Texas recognizes and enforces premarital or prenuptial agreements between prospective spouses who intend to avoid any uncertainties regarding property interests as the conclusion of their marriage whether by death or divorce. The relevant provisions of the Texas Family Code are reproduced below.
Sec. 4.001. Definitions:
(1) “Premarital agreement” means an agreement between prospective spouses made in contemplation of marriage and to be effective on marriage.
(2) “Property” means an interest, present or future, legal or equitable, vested or contingent, in real or personal property, including income and earnings.
Sec. 4.002. FORMALITIES.
A premarital agreement must be in writing and signed by both parties. The agreement is enforceable without consideration.
Sec. 4.003. CONTENT.
(a) The parties to a premarital agreement may contract with respect to:
(1) the rights and obligations of each of the parties in any of the property of either or both of them whenever and wherever acquired or located;
(2) the right to buy, sell, use, transfer, exchange, abandon, lease, consume, expend, assign, create a security interest in, mortgage, encumber, dispose of, or otherwise manage and control property;
(3) the disposition of property on separation, marital dissolution, death, or the occurrence or nonoccurrence of any other event;
(4) the modification or elimination of spousal support;
(5) the making of a will, trust, or other arrangement to carry out the provisions of the agreement;
(6) the ownership rights in and disposition of the death benefit from a life insurance policy;
(7) the choice of law governing the construction of the agreement; and
(8) any other matter, including their personal rights and obligations, not in violation of public policy or a statute imposing a criminal penalty.
(b) The right of a child to support may not be adversely affected by a premarital agreement.
Sec. 4.005. AMENDMENT OR REVOCATION.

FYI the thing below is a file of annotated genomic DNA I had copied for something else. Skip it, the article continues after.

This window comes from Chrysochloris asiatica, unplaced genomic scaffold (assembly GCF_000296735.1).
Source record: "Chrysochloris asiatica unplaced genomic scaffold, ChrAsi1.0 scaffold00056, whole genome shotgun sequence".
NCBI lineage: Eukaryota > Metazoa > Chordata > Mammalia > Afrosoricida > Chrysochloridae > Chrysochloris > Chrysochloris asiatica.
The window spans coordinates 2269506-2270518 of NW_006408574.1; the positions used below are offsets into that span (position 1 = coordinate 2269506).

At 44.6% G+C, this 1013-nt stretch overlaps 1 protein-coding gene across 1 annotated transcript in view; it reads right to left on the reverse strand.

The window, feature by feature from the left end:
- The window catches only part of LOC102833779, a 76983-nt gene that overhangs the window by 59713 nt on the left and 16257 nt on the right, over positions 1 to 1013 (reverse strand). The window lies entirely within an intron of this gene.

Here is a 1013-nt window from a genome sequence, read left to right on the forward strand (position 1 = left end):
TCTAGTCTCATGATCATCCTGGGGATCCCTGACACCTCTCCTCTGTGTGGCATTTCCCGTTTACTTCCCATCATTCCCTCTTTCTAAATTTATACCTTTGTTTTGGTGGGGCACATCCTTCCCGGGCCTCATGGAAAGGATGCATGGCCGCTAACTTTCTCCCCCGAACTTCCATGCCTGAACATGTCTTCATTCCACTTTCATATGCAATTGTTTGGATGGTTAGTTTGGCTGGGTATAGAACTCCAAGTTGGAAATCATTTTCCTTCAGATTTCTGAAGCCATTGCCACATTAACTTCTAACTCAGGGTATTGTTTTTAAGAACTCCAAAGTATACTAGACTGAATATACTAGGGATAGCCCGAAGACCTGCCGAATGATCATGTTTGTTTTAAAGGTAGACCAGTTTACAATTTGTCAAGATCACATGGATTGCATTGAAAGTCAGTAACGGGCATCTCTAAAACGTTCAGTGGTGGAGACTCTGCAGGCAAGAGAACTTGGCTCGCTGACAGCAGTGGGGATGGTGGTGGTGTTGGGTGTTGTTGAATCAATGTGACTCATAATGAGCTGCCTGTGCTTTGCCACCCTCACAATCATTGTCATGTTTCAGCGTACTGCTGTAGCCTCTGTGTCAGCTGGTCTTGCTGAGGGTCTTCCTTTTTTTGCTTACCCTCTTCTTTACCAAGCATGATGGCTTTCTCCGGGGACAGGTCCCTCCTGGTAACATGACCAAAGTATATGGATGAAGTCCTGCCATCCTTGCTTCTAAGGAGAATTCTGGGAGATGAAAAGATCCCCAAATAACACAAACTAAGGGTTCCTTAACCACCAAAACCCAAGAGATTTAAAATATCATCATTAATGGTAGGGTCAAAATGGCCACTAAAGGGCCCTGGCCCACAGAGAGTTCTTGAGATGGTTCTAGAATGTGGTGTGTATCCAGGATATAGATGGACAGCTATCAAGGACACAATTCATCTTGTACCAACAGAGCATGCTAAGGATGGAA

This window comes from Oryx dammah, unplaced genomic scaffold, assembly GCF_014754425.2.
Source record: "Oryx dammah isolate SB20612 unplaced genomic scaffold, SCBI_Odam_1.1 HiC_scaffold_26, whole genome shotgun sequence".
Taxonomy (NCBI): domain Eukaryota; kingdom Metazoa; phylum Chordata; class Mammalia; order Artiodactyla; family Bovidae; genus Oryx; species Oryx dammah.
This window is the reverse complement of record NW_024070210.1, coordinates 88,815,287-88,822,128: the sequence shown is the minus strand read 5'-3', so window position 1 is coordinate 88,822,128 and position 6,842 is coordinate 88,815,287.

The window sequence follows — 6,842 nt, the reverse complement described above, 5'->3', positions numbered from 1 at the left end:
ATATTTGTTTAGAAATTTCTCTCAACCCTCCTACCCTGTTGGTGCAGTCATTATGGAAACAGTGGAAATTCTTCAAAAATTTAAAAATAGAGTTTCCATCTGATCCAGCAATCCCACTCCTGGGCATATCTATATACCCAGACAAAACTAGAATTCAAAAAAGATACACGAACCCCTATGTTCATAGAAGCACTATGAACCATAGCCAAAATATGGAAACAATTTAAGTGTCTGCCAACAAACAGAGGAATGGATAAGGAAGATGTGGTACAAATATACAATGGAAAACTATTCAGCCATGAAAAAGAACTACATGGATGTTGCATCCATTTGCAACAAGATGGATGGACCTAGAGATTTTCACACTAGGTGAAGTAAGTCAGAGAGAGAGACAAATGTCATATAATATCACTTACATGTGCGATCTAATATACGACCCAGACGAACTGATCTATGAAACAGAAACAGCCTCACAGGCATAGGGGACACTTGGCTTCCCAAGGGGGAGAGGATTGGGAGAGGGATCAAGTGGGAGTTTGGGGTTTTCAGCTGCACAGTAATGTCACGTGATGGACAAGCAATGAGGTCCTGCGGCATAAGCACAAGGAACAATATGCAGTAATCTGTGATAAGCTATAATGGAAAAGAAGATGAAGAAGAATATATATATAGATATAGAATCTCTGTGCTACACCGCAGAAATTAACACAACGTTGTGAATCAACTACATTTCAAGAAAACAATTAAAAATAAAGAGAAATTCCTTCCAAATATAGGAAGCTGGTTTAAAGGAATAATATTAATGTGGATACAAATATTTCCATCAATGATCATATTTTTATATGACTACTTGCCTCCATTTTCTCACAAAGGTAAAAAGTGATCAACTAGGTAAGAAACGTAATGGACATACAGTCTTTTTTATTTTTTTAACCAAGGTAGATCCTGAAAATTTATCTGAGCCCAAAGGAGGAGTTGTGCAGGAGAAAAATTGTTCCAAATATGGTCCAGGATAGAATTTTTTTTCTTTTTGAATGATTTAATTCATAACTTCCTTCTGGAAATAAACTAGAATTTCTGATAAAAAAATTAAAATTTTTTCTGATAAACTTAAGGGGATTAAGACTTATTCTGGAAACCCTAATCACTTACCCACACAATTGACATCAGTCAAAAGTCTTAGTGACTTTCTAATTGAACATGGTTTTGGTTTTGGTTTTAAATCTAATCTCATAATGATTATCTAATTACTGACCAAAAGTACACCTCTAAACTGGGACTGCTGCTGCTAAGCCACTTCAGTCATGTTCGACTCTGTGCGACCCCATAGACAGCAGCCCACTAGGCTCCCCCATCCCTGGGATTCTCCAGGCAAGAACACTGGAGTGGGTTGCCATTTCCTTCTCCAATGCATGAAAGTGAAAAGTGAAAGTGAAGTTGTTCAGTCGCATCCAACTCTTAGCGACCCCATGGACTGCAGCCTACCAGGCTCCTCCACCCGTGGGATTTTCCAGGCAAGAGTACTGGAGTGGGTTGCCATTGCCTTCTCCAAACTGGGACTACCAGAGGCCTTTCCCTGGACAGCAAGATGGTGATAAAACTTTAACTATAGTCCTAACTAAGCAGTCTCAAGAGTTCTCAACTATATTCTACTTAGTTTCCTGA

After marriage, a premarital agreement may be amended or revoked only by a written agreement signed by the parties. The amended agreement or the revocation is enforceable without consideration.
Sec. 4.006. ENFORCEMENT.
(a) A premarital agreement is not enforceable if the party against whom enforcement is requested proves that:
(1) the party did not sign the agreement voluntarily; or
(2) the agreement was unconscionable when it was signed and, before signing the agreement, that party:
(A) was not provided a fair and reasonable disclosure of the property or financial obligations of the other party;
(B) did not voluntarily and expressly waive, in writing, any right to disclosure of the property or financial obligations of the other party beyond the disclosure provided; and
(C) did not have, or reasonably could not have had, adequate knowledge of the property or financial obligations of the other party.
(b) An issue of unconscionability of a premarital agreement shall be decided by the court as a matter of law.
(c) The remedies and defenses in this section are the exclusive remedies or defenses, including common law remedies or defenses.
No one marries with the intention of divorcing. However, every marriage does eventually end, by death if nothing else. A prenuptial or premarital agreement can reduce the uncertainty and complexity of property issues and avoid legal proceedings with heirs and third parties. It will not govern child custody or child support obligations.
Parties contemplating marriage should consider the scope and nature of property they own prior to marriage along with their anticipated career paths and retirement plans to determine whether they would benefit from executing a premarital agreement. If presented with a proposed agreement, consultation with an attorney is strongly recommended.
At Bailey & Galyen, our attorneys will provide a free initial consultation to discuss the benefits and nature of a premarital agreement. We can assist prospective spouses in drafting or negotiating such instruments. Schedule a free appointment at any of the many convenient Bailey & Galyen offices. Remember, these are complex and important documents and should be prepared well in advance of the date of marriage.
R. Keith Spencer– Board Certified Family Law Attorney